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Development and Play: What am I looking for?


16th April 2021


The month of April is Autism Spectrum Disorder (ASD) month, providing a good opportunity to look at this spectrum disorder in a little more detail.  ASD is a developmental disorder involving a difference in communication, interactions (social and play) and behaviours.

 

ASD is usually diagnosed in preschool aged children, but sometimes differences can be noted earlier on.

 

So what communication and play is expected for kids at different ages? And when would early intervention be recommended?

 

 

6 months:

  • Smiling and looking/interested in people
  • They should be starting to babble
  • Starting to reach for toys and grasping/exploring them using hands, eyes and mouth

 

9 months:

  • Eye contact and sharing enjoyment in facial expressions
  • Pointing, waving and gesturing
  • Moving toys from one hand to another, holding onto toys

 

12 months:

  • Noticing a new person, rolling a ball, peekaboo
  • First words and/or babbling phrases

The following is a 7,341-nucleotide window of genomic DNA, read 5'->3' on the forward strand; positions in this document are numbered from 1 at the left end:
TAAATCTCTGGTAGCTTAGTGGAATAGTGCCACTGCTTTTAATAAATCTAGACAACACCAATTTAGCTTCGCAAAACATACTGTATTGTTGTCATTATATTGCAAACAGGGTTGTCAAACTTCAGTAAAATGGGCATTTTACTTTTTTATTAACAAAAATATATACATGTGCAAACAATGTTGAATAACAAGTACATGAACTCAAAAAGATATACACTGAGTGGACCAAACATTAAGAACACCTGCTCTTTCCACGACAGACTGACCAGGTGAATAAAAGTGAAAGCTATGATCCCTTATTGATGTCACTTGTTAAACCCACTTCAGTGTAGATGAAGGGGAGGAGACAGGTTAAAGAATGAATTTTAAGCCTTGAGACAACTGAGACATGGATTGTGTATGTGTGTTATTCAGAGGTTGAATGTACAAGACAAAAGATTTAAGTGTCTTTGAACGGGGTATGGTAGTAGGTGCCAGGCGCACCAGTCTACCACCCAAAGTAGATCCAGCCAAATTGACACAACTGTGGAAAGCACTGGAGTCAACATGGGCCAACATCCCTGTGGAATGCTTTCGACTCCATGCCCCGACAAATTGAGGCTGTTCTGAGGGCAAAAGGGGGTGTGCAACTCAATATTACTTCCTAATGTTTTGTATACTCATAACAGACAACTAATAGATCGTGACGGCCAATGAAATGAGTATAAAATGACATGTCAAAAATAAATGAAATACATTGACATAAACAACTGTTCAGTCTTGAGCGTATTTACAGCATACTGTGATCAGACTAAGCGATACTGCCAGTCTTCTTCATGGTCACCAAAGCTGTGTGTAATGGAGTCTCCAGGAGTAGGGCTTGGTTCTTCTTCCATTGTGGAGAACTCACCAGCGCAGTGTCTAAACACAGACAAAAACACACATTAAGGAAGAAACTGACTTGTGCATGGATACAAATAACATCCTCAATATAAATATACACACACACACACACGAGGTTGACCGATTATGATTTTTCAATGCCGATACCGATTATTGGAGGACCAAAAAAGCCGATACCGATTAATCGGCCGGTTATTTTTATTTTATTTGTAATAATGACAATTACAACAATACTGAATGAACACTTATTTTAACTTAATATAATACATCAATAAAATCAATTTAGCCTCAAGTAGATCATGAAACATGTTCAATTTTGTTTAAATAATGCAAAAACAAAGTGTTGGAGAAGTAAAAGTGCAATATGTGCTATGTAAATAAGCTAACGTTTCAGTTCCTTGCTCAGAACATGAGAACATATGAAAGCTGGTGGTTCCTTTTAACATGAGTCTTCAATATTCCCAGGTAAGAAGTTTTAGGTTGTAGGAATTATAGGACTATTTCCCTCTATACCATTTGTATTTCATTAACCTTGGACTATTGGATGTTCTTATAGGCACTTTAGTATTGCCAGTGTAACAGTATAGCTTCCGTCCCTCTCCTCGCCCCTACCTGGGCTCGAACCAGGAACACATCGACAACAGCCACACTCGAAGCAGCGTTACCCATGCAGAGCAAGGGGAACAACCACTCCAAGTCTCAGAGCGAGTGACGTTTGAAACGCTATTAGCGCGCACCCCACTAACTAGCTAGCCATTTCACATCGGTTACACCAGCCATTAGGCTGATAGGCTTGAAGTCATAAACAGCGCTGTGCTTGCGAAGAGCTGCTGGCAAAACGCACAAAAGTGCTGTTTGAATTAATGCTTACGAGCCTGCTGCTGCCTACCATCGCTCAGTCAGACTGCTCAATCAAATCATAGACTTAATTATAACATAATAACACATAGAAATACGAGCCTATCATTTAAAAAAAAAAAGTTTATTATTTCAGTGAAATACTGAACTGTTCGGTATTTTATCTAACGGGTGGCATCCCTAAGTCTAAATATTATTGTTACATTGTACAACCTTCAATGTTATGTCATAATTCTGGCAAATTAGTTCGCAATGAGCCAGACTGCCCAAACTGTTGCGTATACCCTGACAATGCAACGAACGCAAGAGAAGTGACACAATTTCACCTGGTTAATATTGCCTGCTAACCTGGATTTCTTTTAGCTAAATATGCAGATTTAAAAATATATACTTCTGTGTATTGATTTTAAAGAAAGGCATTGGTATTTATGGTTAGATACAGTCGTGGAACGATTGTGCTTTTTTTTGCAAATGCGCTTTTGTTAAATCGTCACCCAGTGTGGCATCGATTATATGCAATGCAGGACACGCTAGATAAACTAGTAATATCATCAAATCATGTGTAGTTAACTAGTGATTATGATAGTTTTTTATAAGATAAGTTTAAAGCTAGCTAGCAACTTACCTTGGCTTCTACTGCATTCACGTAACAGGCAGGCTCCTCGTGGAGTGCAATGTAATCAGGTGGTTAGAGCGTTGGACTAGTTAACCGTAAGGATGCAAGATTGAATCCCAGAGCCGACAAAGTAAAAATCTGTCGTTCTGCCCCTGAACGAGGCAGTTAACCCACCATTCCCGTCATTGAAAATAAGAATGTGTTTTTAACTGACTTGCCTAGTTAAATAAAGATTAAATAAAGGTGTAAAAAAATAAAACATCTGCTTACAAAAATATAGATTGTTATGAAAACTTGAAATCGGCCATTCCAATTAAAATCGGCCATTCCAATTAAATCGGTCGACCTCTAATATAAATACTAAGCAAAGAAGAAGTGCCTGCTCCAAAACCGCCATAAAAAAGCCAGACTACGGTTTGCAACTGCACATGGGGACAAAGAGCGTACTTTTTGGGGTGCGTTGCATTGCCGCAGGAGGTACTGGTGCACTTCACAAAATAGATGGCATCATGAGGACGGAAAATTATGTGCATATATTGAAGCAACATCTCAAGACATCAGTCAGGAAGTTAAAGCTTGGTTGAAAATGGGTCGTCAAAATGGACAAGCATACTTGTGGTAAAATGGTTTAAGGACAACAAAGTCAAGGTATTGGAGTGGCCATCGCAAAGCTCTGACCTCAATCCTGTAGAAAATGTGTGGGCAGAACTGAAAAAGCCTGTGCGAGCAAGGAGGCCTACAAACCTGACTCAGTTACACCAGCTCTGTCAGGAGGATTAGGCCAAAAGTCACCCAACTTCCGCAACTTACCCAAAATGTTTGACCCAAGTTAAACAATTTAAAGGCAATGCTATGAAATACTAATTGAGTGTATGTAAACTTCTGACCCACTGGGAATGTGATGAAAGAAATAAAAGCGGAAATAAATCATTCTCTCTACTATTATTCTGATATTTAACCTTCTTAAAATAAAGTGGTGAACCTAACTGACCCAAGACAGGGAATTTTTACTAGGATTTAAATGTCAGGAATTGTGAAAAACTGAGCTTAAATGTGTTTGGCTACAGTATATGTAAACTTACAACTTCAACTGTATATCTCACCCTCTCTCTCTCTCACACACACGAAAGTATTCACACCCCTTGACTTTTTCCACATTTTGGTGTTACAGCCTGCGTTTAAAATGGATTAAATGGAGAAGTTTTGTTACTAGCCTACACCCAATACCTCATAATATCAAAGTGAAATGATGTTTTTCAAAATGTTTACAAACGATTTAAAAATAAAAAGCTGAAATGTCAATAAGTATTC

• Using fingers to play with toys (index and thumb particularly)
  • Interested in foods and feeding themselves/holding their own bottle

 

18 months:

  • Wanting to play and interact with others
  • Some clear words, able to understand and act on requests
  • Copying demonstrated play (stacking blocks, scribbling with crayon etc)

 

2 years:

  • Using toys for their appropriate purpose, not just banging and throwing
  • Learning new words and joining words
  • Feeding themselves and helping with dressing

 

3 years:

  • Playing and interacting with other children, rather than by themselves
  • Recognising feelings (in themselves and others)
  • Using simple sentences and able to be understood

 

4 years:

  • Playing co-operatively with others
  • Following two-step directions
  • Drawing lines, circles and people

 

 

If you feel like your child is not reaching some of these milestones, then a review with your GP or child health nurse (CHN) is indicated. Parents are most often the best judge of these, but feedback from childcare workers/early childhood educators is always very helpful.

 

No two children are the same, whether they have ASD or not, so often the areas that children might need support will vary.

 

 

Early intervention is important for those children who are not meeting milestones, to reach their full potential in their areas of need, your GP might refer you to:

  • Speech therapist
  • Paediatrician: evaluation, assessment and diagnosis
  • Psychologist: behaviour therapy/social skills development
  • Occupational therapy: help with hearing, visual input, touch and focus
  • Special education: student support group or classroom aide

 

 

When in doubt, touch base with your GP and open the discussion about social development!

 

 

This article has been written by Dr Pascale Papalia


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